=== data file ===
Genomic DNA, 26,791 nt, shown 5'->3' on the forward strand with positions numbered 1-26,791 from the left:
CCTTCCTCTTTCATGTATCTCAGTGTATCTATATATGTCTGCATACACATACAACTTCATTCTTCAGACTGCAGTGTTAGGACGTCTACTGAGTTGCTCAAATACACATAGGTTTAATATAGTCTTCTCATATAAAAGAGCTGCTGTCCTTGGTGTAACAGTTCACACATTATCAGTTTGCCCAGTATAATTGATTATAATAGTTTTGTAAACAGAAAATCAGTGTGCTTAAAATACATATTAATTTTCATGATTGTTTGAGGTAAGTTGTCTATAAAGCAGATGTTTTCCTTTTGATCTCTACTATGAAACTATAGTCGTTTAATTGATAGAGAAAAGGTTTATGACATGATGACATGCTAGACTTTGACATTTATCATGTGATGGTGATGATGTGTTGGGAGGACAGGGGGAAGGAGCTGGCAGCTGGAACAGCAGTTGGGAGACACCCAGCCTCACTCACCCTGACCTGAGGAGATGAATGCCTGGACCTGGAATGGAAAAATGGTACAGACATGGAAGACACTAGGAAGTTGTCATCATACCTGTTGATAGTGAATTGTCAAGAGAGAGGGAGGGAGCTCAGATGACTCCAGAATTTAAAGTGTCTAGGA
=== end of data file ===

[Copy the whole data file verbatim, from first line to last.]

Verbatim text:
Genomic DNA, 26,791 nt, shown 5'->3' on the forward strand with positions numbered 1-26,791 from the left:
CCTTCCTCTTTCATGTATCTCAGTGTATCTATATATGTCTGCATACACATACAACTTCATTCTTCAGACTGCAGTGTTAGGACGTCTACTGAGTTGCTCAAATACACATAGGTTTAATATAGTCTTCTCATATAAAAGAGCTGCTGTCCTTGGTGTAACAGTTCACACATTATCAGTTTGCCCAGTATAATTGATTATAATAGTTTTGTAAACAGAAAATCAGTGTGCTTAAAATACATATTAATTTTCATGATTGTTTGAGGTAAGTTGTCTATAAAGCAGATGTTTTCCTTTTGATCTCTACTATGAAACTATAGTCGTTTAATTGATAGAGAAAAGGTTTATGACATGATGACATGCTAGACTTTGACATTTATCATGTGATGGTGATGATGTGTTGGGAGGACAGGGGGAAGGAGCTGGCAGCTGGAACAGCAGTTGGGAGACACCCAGCCTCACTCACCCTGACCTGAGGAGATGAATGCCTGGACCTGGAATGGAAAAATGGTACAGACATGGAAGACACTAGGAAGTTGTCATCATACCTGTTGATAGTGAATTGTCAAGAGAGAGGGAGGGAGCTCAGATGACTCCAGAATTTAAAGTGTCTAGGA